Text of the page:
This article is an excerpt from the Shortform book guide to "I Thought It Was Just Me (but it isn't)" by Brené Brown. Shortform has the world's best summaries and analyses of books you should be reading.
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Where does shame come from? How can you understand what shame is?
Understanding shame is the first step in acknowledging it and overcoming it. According to Brené Brown in I Thought It Was Just Me (but it isn’t), taking control of shame means identifying what causes it in the first place.
Put shame in the past by acknowledging it with these steps.
Understand Your Shame and What Causes It
To start building empathy and combating shame, you must recognize when you’re experiencing it and what’s causing it. Understanding shame and its causes will allow you to separate from your negative thoughts and emotions before they can cause you to experience fear, react with blame, and become disconnected from yourself and others. Acknowledging your shame will enable you to practice courage, compassion, and connection.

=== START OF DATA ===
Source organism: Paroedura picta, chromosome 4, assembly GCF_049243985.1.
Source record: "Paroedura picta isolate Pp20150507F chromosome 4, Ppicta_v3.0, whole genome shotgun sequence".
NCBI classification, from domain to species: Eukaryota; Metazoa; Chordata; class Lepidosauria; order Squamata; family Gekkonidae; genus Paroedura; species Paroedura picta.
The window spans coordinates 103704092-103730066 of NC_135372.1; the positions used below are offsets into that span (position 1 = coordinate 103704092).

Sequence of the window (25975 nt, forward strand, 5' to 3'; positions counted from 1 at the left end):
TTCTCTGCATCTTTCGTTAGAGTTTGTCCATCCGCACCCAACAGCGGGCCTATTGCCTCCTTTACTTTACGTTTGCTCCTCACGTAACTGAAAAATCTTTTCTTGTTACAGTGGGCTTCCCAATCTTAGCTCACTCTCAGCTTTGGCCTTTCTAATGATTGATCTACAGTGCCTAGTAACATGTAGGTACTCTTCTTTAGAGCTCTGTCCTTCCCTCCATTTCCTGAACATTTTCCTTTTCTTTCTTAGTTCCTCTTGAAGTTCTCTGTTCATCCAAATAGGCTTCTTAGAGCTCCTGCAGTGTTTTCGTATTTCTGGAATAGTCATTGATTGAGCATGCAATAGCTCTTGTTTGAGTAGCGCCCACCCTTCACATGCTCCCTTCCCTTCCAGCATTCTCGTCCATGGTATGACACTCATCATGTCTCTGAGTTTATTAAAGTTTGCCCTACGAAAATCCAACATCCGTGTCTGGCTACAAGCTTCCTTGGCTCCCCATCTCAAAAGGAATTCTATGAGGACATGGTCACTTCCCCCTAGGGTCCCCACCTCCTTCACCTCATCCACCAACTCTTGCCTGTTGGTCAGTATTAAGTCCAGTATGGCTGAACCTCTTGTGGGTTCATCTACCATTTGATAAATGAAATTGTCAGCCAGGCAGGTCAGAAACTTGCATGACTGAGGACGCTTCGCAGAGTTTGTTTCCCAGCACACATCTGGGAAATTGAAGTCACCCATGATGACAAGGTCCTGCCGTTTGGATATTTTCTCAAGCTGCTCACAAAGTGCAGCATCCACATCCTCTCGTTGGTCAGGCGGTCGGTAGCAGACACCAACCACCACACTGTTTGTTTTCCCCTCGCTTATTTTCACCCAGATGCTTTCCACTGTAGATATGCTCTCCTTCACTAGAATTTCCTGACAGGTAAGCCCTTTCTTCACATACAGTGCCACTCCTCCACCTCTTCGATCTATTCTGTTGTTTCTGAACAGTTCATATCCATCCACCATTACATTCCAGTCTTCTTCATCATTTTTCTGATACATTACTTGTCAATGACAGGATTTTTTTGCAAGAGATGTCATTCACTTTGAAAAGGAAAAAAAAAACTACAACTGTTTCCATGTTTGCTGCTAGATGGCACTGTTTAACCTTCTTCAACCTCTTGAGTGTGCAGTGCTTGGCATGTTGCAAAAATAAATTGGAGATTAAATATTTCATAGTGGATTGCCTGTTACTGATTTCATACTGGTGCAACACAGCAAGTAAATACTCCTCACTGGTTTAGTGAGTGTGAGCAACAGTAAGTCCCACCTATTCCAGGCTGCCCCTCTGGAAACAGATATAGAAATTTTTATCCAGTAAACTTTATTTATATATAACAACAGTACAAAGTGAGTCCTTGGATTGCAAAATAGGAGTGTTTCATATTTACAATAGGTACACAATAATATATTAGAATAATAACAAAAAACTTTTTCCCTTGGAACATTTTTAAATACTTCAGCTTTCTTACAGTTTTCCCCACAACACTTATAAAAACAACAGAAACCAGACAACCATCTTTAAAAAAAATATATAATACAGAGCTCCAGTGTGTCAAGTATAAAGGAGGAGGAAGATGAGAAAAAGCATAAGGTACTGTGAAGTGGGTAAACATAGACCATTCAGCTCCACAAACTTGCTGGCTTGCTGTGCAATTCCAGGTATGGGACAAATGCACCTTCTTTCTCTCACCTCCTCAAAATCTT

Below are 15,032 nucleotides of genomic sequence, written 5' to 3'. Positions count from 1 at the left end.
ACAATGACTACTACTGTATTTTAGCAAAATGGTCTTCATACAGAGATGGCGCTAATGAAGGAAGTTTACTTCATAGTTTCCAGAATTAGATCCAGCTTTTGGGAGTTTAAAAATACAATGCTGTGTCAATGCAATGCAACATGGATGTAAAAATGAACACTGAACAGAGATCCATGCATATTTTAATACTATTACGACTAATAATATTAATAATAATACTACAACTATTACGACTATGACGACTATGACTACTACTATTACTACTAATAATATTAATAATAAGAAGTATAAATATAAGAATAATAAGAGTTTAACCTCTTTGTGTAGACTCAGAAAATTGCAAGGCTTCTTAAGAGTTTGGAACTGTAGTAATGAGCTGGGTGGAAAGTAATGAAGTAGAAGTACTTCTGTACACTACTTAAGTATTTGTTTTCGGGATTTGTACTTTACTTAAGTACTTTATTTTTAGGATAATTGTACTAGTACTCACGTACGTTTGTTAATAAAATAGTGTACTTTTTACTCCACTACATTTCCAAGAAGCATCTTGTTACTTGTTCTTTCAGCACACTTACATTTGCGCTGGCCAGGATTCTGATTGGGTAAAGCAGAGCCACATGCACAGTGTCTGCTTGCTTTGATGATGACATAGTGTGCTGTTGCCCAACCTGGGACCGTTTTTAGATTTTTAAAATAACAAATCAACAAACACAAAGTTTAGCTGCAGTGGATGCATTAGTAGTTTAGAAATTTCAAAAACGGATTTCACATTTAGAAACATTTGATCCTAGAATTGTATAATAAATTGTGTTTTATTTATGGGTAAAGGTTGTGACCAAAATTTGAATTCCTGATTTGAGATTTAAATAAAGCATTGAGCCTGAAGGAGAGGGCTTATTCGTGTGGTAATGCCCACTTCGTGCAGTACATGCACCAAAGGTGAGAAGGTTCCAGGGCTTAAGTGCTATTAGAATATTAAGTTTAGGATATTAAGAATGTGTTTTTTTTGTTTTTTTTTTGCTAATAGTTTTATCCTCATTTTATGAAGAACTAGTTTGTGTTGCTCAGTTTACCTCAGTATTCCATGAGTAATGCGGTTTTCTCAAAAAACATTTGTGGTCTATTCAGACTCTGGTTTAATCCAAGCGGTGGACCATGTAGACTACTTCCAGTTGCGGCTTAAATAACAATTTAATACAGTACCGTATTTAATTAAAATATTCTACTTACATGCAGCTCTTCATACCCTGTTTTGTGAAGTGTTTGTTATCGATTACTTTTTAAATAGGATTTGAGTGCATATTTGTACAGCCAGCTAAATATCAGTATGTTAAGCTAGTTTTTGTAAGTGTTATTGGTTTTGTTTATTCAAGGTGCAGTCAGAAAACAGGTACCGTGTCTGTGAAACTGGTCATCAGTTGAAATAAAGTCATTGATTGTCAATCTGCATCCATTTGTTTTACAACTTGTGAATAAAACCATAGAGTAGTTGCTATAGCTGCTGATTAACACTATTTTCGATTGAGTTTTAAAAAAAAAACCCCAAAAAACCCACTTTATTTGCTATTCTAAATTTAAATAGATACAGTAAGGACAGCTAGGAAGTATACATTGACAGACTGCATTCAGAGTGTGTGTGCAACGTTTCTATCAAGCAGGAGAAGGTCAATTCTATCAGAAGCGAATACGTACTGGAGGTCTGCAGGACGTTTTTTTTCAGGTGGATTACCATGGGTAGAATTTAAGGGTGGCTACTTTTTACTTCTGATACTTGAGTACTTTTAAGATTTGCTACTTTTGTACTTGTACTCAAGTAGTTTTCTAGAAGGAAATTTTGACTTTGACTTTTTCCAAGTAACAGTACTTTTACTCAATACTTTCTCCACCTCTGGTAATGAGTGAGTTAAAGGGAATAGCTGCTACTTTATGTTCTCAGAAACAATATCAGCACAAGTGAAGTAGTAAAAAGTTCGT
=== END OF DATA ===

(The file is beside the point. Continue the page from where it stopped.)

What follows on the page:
There are two parts to this practice. The first is to identify how shame feels. The second is to identify the identities and situations that cause that shame.
Overcoming Shame by Breaking Neuroassociations
In Awaken The Giant Within, Tony Robbins agrees that the key to overcoming negative actions and reactions (like shame, fear, blame, and disconnection) is to identify what’s causing them. In his view, these actions and reactions are caused by neuroassociations: connections in our brain that form between experiences and emotions. These connections help us identify and avoid situations that might cause pain.
Robbins explains that all of our actions and reactions are the result of these neuroassociations. For example, if you’re shamed for wearing your favorite old sweater, you’ll form a negative neuroassociation between “wearing old clothes” and “shame,” and you’ll avoid wearing old clothes in public in the future. Robbins says that uncovering and correcting these neuroassociations is the key to combating negative actions and reactions like shame.